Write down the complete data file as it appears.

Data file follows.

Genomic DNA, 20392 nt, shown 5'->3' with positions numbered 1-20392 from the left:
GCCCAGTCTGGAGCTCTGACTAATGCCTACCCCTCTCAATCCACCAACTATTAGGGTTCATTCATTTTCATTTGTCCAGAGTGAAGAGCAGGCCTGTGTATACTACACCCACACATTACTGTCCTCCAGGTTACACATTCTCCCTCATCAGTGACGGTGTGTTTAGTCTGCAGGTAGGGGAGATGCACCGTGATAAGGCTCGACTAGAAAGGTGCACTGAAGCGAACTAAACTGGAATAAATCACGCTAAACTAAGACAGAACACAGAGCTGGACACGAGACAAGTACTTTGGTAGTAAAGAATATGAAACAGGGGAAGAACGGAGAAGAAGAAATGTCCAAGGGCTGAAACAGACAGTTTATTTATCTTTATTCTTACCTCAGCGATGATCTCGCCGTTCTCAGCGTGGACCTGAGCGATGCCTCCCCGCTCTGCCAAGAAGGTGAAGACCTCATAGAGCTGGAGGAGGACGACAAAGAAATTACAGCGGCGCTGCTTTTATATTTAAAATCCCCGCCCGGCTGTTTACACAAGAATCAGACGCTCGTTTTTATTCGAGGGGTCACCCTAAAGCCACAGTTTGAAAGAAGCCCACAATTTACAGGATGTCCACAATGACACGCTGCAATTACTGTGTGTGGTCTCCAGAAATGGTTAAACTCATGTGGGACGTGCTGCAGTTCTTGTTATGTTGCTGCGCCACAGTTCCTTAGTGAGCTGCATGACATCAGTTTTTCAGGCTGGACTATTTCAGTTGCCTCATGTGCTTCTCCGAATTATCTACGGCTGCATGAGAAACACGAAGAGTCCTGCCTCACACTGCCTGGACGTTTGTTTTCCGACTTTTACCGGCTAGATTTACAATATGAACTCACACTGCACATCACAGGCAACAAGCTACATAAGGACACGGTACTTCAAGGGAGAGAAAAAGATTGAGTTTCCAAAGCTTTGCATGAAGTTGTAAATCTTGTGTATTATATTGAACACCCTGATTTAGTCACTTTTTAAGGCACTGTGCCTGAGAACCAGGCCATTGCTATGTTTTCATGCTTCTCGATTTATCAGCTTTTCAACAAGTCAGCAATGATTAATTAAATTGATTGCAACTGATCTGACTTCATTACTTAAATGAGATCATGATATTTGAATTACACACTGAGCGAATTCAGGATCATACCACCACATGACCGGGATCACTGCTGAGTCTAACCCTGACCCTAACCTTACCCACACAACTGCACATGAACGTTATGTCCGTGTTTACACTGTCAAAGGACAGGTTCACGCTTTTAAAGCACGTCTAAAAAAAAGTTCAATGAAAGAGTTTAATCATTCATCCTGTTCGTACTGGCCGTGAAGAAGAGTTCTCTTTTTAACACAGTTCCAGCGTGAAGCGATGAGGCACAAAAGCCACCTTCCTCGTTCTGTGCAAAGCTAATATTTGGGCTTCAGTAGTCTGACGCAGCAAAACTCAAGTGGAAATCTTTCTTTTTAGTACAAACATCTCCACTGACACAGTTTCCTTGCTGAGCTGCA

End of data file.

Genomic DNA, 20392 nt, shown 5'->3' with positions numbered 1-20392 from the left:
GCCCAGTCTGGAGCTCTGACTAATGCCTACCCCTCTCAATCCACCAACTATTAGGGTTCATTCATTTTCATTTGTCCAGAGTGAAGAGCAGGCCTGTGTATACTACACCCACACATTACTGTCCTCCAGGTTACACATTCTCCCTCATCAGTGACGGTGTGTTTAGTCTGCAGGTAGGGGAGATGCACCGTGATAAGGCTCGACTAGAAAGGTGCACTGAAGCGAACTAAACTGGAATAAATCACGCTAAACTAAGACAGAACACAGAGCTGGACACGAGACAAGTACTTTGGTAGTAAAGAATATGAAACAGGGGAAGAACGGAGAAGAAGAAATGTCCAAGGGCTGAAACAGACAGTTTATTTATCTTTATTCTTACCTCAGCGATGATCTCGCCGTTCTCAGCGTGGACCTGAGCGATGCCTCCCCGCTCTGCCAAGAAGGTGAAGACCTCATAGAGCTGGAGGAGGACGACAAAGAAATTACAGCGGCGCTGCTTTTATATTTAAAATCCCCGCCCGGCTGTTTACACAAGAATCAGACGCTCGTTTTTATTCGAGGGGTCACCCTAAAGCCACAGTTTGAAAGAAGCCCACAATTTACAGGATGTCCACAATGACACGCTGCAATTACTGTGTGTGGTCTCCAGAAATGGTTAAACTCATGTGGGACGTGCTGCAGTTCTTGTTATGTTGCTGCGCCACAGTTCCTTAGTGAGCTGCATGACATCAGTTTTTCAGGCTGGACTATTTCAGTTGCCTCATGTGCTTCTCCGAATTATCTACGGCTGCATGAGAAACACGAAGAGTCCTGCCTCACACTGCCTGGACGTTTGTTTTCCGACTTTTACCGGCTAGATTTACAATATGAACTCACACTGCACATCACAGGCAACAAGCTACATAAGGACACGGTACTTCAAGGGAGAGAAAAAGATTGAGTTTCCAAAGCTTTGCATGAAGTTGTAAATCTTGTGTATTATATTGAACACCCTGATTTAGTCACTTTTTAAGGCACTGTGCCTGAGAACCAGGCCATTGCTATGTTTTCATGCTTCTCGATTTATCAGCTTTTCAACAAGTCAGCAATGATTAATTAAATTGATTGCAACTGATCTGACTTCATTACTTAAATGAGATCATGATATTTGAATTACACACTGAGCGAATTCAGGATCATACCACCACATGACCGGGATCACTGCTGAGTCTAACCCTGACCCTAACCTTACCCACACAACTGCACATGAACGTTATGTCCGTGTTTACACTGTCAAAGGACAGGTTCACGCTTTTAAAGCACGTCTAAAAAAAAGTTCAATGAAAGAGTTTAATCATTCATCCTGTTCGTACTGGCCGTGAAGAAGAGTTCTCTTTTTAACACAGTTCCAGCGTGAAGCGATGAGGCACAAAAGCCACCTTCCTCGTTCTGTGCAAAGCTAATATTTGGGCTTCAGTAGTCTGACGCAGCAAAACTCAAGTGGAAATCTTTCTTTTTAGTACAAACATCTCCACTGACACAGTTTCCTTGCTGAGCTGCA